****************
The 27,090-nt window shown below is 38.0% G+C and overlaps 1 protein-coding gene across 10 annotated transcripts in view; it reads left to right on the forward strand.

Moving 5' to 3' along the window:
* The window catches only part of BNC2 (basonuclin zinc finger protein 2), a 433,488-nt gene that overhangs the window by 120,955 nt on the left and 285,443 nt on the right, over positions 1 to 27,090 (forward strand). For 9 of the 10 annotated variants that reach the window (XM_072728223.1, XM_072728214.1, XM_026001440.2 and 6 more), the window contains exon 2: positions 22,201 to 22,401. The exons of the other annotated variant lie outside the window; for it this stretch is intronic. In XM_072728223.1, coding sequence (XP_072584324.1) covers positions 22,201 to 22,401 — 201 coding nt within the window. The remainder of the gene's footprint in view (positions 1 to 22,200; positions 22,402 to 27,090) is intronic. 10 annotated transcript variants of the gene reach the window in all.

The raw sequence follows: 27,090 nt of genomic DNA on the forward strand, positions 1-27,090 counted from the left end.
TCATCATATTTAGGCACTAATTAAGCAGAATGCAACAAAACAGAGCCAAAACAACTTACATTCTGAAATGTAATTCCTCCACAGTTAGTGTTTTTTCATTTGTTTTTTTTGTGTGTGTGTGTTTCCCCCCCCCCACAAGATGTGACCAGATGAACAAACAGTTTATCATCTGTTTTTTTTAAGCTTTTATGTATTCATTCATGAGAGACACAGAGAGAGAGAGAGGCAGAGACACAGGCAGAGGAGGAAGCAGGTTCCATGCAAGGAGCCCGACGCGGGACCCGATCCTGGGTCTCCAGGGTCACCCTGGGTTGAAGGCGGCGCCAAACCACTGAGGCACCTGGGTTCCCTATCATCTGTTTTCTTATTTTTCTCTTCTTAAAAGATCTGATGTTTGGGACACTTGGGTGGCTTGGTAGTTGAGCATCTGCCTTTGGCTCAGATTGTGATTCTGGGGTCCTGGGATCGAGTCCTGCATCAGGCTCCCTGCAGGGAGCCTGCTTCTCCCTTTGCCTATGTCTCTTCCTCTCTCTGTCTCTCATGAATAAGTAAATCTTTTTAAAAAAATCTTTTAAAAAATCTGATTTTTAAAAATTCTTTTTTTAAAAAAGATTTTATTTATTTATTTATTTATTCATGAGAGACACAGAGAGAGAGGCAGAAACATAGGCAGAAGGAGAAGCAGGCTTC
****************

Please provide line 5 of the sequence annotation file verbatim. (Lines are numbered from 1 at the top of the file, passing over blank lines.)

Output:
TCATCATATTTAGGCACTAATTAAGCAGAATGCAACAAAACAGAGCCAAAACAACTTACATTCTGAAATGTAATTCCTCCACAGTTAGTGTTTTTTCATTTGTTTTTTTTGTGTGTGTGTGTTTCCCCCCCCCCACAAGATGTGACCAGATGAACAAACAGTTTATCATCTGTTTTTTTTAAGCTTTTATGTATTCATTCATGAGAGACACAGAGAGAGAGAGAGGCAGAGACACAGGCAGAGGAGGAAGCAGGTTCCATGCAAGGAGCCCGACGCGGGACCCGATCCTGGGTCTCCAGGGTCACCCTGGGTTGAAGGCGGCGCCAAACCACTGAGGCACCTGGGTTCCCTATCATCTGTTTTCTTATTTTTCTCTTCTTAAAAGATCTGATGTTTGGGACACTTGGGTGGCTTGGTAGTTGAGCATCTGCCTTTGGCTCAGATTGTGATTCTGGGGTCCTGGGATCGAGTCCTGCATCAGGCTCCCTGCAGGGAGCCTGCTTCTCCCTTTGCCTATGTCTCTTCCTCTCTCTGTCTCTCATGAATAAGTAAATCTTTTTAAAAAAATCTTTTAAAAAATCTGATTTTTAAAAATTCTTTTTTTAAAAAAGATTTTATTTATTTATTTATTTATTCATGAGAGACACAGAGAGAGAGGCAGAAACATAGGCAGAAGGAGAAGCAGGCTTC